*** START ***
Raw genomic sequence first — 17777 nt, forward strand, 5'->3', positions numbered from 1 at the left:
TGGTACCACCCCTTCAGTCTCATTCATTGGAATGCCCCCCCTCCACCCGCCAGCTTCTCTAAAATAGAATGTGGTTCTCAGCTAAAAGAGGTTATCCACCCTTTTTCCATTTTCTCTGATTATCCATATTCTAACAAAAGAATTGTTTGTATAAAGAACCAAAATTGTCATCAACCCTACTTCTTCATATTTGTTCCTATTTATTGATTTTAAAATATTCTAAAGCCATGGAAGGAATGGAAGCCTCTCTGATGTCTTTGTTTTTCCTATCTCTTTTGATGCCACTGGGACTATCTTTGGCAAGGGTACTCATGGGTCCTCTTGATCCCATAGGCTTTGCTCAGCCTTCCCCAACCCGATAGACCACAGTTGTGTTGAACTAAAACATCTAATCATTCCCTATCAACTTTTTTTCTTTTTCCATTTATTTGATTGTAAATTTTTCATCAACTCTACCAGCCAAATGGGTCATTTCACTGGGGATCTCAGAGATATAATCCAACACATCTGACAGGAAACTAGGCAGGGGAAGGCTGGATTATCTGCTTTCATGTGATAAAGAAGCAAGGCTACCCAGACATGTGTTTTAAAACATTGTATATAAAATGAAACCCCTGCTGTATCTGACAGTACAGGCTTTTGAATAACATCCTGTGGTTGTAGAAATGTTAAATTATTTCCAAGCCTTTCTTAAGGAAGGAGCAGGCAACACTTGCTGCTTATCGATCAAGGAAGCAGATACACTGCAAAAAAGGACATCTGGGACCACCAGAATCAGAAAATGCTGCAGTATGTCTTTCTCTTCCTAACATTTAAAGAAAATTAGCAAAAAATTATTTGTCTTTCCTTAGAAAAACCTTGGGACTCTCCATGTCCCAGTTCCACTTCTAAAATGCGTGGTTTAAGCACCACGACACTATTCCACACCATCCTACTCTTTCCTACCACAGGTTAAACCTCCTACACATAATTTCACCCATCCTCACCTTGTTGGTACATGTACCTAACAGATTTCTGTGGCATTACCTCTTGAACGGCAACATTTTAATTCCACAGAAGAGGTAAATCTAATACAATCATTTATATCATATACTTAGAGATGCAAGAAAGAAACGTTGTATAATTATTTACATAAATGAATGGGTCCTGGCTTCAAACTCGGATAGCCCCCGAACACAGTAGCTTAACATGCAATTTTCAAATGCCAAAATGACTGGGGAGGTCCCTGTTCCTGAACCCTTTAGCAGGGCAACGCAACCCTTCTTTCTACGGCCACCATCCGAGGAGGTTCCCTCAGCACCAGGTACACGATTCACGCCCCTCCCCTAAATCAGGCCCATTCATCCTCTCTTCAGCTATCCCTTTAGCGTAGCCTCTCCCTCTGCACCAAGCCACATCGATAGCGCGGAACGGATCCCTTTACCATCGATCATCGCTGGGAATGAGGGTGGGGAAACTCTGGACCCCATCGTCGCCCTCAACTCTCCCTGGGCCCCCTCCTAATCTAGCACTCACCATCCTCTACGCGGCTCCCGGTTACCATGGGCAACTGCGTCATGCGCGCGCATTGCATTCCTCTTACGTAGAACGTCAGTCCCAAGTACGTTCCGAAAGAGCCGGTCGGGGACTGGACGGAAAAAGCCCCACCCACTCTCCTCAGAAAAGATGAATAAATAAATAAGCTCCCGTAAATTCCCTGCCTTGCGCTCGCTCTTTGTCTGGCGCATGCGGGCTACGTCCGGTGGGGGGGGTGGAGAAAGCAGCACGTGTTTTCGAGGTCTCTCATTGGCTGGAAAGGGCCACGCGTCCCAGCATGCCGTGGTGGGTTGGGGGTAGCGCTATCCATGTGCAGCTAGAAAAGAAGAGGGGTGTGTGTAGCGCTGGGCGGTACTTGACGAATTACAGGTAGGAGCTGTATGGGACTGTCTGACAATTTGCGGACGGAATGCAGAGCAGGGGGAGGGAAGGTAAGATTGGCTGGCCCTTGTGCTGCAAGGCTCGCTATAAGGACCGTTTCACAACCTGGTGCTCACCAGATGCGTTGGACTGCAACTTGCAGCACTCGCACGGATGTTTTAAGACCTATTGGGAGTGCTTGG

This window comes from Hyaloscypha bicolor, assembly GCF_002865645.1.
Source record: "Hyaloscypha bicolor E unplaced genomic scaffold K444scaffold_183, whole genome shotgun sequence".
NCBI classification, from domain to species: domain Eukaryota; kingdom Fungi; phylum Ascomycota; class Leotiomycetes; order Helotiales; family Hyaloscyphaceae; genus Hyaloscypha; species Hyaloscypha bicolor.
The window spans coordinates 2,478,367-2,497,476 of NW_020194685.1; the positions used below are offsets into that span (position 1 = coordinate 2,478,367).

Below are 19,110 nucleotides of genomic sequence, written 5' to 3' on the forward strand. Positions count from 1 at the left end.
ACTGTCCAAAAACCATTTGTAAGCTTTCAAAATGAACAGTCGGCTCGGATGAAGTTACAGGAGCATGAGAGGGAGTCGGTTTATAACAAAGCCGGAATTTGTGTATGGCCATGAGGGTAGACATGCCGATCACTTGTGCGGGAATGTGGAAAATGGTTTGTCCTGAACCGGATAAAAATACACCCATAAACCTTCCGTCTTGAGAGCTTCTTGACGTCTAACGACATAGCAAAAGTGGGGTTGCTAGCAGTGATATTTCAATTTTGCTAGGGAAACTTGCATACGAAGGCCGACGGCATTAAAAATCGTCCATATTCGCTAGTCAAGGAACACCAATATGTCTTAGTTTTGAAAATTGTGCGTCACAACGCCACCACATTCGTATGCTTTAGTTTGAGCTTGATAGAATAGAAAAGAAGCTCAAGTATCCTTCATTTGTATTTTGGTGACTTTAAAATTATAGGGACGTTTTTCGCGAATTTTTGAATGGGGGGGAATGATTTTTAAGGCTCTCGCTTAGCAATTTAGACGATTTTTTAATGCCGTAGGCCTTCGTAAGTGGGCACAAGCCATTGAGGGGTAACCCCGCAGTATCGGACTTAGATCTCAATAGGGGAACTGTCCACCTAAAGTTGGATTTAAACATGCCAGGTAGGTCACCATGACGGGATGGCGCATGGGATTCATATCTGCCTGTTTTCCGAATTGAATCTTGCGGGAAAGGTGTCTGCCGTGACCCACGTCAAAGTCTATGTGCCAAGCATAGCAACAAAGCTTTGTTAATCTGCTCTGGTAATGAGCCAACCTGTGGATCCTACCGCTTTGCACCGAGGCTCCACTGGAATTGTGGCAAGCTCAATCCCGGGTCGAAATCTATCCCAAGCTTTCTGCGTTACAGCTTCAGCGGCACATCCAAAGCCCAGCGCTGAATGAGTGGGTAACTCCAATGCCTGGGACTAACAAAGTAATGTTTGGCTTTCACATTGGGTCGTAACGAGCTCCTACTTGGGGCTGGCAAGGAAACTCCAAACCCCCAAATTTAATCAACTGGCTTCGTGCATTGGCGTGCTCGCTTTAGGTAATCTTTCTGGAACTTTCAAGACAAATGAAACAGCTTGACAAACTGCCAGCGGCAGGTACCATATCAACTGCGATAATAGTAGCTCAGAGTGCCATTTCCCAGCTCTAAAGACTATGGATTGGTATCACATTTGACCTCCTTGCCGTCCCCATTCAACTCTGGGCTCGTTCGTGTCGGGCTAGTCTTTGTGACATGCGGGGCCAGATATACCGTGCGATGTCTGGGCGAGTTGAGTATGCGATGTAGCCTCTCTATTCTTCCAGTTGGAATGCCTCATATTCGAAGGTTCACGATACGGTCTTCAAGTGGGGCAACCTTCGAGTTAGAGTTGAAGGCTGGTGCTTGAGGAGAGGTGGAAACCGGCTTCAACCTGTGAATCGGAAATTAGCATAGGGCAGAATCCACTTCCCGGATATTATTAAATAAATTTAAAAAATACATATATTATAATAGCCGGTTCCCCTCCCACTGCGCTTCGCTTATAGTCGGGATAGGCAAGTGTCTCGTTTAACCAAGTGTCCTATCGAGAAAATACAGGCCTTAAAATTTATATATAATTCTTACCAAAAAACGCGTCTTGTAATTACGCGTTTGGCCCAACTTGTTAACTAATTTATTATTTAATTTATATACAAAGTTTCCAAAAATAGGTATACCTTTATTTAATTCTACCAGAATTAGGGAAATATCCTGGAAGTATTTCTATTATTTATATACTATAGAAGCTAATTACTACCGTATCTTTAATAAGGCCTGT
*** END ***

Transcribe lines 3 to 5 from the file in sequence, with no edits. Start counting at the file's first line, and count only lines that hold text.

This window comes from Hyaloscypha bicolor, assembly GCF_002865645.1.
Source record: "Hyaloscypha bicolor E unplaced genomic scaffold K444scaffold_183, whole genome shotgun sequence".
NCBI classification, from domain to species: domain Eukaryota; kingdom Fungi; phylum Ascomycota; class Leotiomycetes; order Helotiales; family Hyaloscyphaceae; genus Hyaloscypha; species Hyaloscypha bicolor.